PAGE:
Geofencing – Google Local Campaign (Here is how it works)
Consumers are being targeted frequently by marketing organizations/individuals giving them just enough information to feel like they are missing out on something great. One way that marketers achieve this is by geofencing ads.
What is geofencing?
Geofencing simply means to isolate a portion, usually a radius around your physical location to create a fenced off area that can be used for ad targeting. Geofencing uses GPS or Radio Frequency Identification to trigger ads when a consumer enters your Geofence.
This can be achieved with a Google Local Campaign which is mostly automated.
The objective? To drive in-store visits.
To create a campaign, a store location will need to be defined either by linking the client’s Google My Business Account or Selecting Affiliate Locations if their products are sold in affiliate stores. The ads are eligible to show across several Google platforms (Search, Display Network and YouTube) and can be created quickly with a few image assets and text. As with any other campaign, a daily budget is required.
Still a little bit confused? Let's use an example.
How Can Geofencing Help Me?
Let’s pretend you own a coconut farm called Co-Co Coconuts. At your farm you have a store that sells all sorts of coconut related products. You want to set up a Google Local Campaign so that you can have your ads show up to individuals who come into a 5-kilometer radius of your farm and store. When an individual’s phone enters your radius, as seen by their GPS location or Radio Frequency Identification, Google knows to expose them to your ads.
Now that these individuals who are in your area, they will be more likely to come to your coconut farm for all their coconut needs. These types of paid ads are an invaluable tool because it drives local traffic to local businesses and keeps these businesses top-of-mind for consumers who are exposed to these ads.
That’s great, but how else can location targeted ads help?
Great question. Google Local Campaigns can help expose consumers in your area to your ads, but how does that help you take a bigger chunk out of the market share?
Well, targeted ads can be used a bit more strategically.
Using our example from earlier, consider Co-Co Coconuts has a competitor ACME Coconuts, 10 kilometers North West of your farm. ACME Coconuts is outside of your 5-kilometer radius. You could extend your radius to 10kms, but then most of the space that your ads are targeted to is over the ocean to the South East, and you’re pretty sure pirates aren’t interested in your coconut body butter just yet.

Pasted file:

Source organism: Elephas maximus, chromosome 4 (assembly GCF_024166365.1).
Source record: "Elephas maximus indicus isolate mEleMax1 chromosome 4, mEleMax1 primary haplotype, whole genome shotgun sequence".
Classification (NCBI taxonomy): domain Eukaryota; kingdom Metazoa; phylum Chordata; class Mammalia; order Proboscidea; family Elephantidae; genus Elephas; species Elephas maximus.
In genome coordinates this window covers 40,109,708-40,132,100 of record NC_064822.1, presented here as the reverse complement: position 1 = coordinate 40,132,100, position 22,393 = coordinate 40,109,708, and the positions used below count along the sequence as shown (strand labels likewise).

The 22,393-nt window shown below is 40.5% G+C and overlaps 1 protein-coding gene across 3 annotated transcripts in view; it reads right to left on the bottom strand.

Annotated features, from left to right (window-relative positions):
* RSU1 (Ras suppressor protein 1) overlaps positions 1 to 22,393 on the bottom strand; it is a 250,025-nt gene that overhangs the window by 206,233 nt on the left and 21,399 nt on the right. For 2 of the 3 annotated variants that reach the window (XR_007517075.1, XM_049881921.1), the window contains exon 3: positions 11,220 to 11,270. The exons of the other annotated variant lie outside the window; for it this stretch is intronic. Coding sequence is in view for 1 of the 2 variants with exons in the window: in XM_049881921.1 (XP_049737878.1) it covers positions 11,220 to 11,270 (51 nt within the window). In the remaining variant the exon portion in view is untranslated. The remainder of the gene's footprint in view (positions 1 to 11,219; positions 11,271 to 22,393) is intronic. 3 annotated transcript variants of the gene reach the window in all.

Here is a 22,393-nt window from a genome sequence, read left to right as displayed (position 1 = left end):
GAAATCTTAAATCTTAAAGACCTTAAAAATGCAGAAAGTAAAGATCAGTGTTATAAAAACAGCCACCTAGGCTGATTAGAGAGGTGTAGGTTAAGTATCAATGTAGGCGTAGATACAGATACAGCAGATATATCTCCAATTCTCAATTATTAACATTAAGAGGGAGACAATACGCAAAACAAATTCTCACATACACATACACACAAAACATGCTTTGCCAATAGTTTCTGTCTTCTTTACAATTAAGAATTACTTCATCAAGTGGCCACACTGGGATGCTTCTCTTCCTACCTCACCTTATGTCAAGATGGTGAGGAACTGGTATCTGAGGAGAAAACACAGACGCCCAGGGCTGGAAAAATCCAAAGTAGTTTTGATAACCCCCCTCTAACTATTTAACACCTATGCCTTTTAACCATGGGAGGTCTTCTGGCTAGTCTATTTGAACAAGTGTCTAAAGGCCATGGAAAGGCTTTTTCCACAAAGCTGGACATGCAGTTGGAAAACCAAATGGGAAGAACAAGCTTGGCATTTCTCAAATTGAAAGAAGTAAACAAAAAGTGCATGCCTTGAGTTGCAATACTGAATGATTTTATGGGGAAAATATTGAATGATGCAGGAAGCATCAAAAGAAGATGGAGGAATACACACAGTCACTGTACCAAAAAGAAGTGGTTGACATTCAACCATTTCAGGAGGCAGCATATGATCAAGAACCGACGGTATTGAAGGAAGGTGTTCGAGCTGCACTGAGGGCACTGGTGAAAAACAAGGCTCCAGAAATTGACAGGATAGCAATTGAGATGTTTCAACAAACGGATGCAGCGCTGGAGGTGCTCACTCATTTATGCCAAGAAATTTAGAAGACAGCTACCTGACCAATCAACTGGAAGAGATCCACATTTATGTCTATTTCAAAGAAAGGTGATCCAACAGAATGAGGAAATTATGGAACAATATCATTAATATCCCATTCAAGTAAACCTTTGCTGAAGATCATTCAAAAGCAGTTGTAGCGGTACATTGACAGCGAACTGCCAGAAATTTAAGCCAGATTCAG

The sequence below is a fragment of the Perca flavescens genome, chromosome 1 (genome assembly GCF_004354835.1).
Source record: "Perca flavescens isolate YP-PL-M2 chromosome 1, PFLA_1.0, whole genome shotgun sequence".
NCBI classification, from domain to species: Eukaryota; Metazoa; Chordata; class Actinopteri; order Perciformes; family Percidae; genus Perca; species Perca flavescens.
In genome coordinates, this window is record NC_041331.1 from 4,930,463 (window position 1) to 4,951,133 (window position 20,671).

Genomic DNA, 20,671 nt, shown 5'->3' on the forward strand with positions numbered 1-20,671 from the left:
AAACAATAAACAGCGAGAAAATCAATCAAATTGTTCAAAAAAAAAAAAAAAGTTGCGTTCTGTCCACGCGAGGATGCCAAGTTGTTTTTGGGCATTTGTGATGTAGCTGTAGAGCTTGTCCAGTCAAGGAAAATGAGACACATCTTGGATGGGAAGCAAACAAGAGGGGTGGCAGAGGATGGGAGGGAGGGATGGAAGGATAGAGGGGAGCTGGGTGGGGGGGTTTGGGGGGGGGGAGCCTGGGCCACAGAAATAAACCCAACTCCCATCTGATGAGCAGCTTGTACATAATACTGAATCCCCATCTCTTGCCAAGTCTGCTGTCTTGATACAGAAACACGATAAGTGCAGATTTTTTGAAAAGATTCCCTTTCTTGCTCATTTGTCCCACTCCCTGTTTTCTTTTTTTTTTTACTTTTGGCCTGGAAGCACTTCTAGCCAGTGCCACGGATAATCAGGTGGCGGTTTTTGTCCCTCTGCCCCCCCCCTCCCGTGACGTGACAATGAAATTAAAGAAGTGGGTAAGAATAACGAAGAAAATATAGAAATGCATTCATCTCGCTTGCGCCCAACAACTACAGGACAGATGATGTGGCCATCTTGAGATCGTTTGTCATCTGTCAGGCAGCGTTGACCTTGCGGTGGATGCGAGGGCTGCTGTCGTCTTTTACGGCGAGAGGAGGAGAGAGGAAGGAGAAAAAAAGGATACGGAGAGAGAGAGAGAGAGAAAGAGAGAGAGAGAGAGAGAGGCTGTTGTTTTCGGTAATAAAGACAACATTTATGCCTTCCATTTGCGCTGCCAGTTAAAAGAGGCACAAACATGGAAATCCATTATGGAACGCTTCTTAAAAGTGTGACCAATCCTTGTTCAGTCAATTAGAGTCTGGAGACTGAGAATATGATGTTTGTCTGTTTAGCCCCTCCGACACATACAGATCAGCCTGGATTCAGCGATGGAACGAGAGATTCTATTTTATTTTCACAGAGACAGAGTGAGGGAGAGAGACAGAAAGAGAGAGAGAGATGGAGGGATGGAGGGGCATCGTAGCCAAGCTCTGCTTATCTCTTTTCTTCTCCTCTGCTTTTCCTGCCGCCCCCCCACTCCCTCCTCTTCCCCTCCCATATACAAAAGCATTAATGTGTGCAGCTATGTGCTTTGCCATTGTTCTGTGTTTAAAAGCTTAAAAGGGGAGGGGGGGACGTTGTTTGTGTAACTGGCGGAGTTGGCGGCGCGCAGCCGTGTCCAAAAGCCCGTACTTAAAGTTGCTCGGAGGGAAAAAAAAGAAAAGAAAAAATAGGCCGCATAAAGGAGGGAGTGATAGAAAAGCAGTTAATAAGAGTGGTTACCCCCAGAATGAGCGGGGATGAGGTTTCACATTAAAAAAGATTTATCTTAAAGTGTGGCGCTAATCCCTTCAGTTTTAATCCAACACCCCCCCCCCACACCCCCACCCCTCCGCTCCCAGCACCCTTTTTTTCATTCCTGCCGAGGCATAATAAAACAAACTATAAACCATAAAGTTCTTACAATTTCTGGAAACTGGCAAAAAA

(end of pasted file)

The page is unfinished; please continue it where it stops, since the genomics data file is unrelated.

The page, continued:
This leaves you with two options:
- Extend your area only North West of your farm so that consumers who may be visiting ACME Coconuts see your Co-Co Coconuts ads, which will also cover the space between your farm and your competitors.
- Or, target ACME Coconuts specifically. This would mean that when a consumer enters the ACME Coconuts farm, they will begin to see targeted ads for Co-Co Coconuts driving them to your store.
There are many different strategies that targeted location ads and Google Local Campaigns can use to help bring you the best quality leads and conversions. According to Google, conversions are tracked as in store-visits using the same technology by determining if a user has visited the store after seeing an ad. More information directly from Google is available here.
Google Maps Ads
Another update has occurred linking Google Local Campaigns more tightly to Google Maps.
The new Google Maps ads are designed so that when consumers are searching online, particularly on a mobile phone, businesses become more visible to them.
In the coming months, Google will unveil new formats for maps ads and features. These new features will be designed to help drive foot traffic to your physical location. Some of these features include promoted pins, where a brand logo appears as a pin, promotions, business pages and inventory search, right from within the Google Search, and Google Maps App.
What Google is doing here is optimizing the use of Google Maps so that users see ads without realizing these are ads for businesses since the ads are placed on top of the physical location of the business on the map. This way the ads are also not a distraction while driving. The new local search ads will appear within the Google Maps app, on the Google Maps mobile, desktop, and tablet sites, and on Google.com.
So why is Google doing this and making these changes? Well here are some interesting facts about why bridging the gap between the online and physical world are of utmost importance for marketers.
- The majority of purchases still happen in a physical store
- Nearly a third of mobile searches are related to location.
- Location-related searches have grown 50 percent faster than mobile searches overall last year.
- Over a billion people worldwide use Google Maps.
- Three out of every four people who search for something nearby using their smartphone end up visiting a store within a day, and 28 percent of those searches result in a purchase.
Additionally, local pages are getting a new look, all designed to increase foot traffic to your store.
When someone taps on a local search ad, they'll be taken to a page that advertisers or business owners can customize. The local pages will include important business details like store hours, phone number, address, and directions.
Businesses also have the opportunity to highlight offers and allow people to search for items in your store's local inventory. The new local search ads are currently being tested and haven’t rolled out officially. Google hasn't revealed an exact date when the ads will become more widely available, but it is a safe bet they will begin to start rolling out to more businesses soon.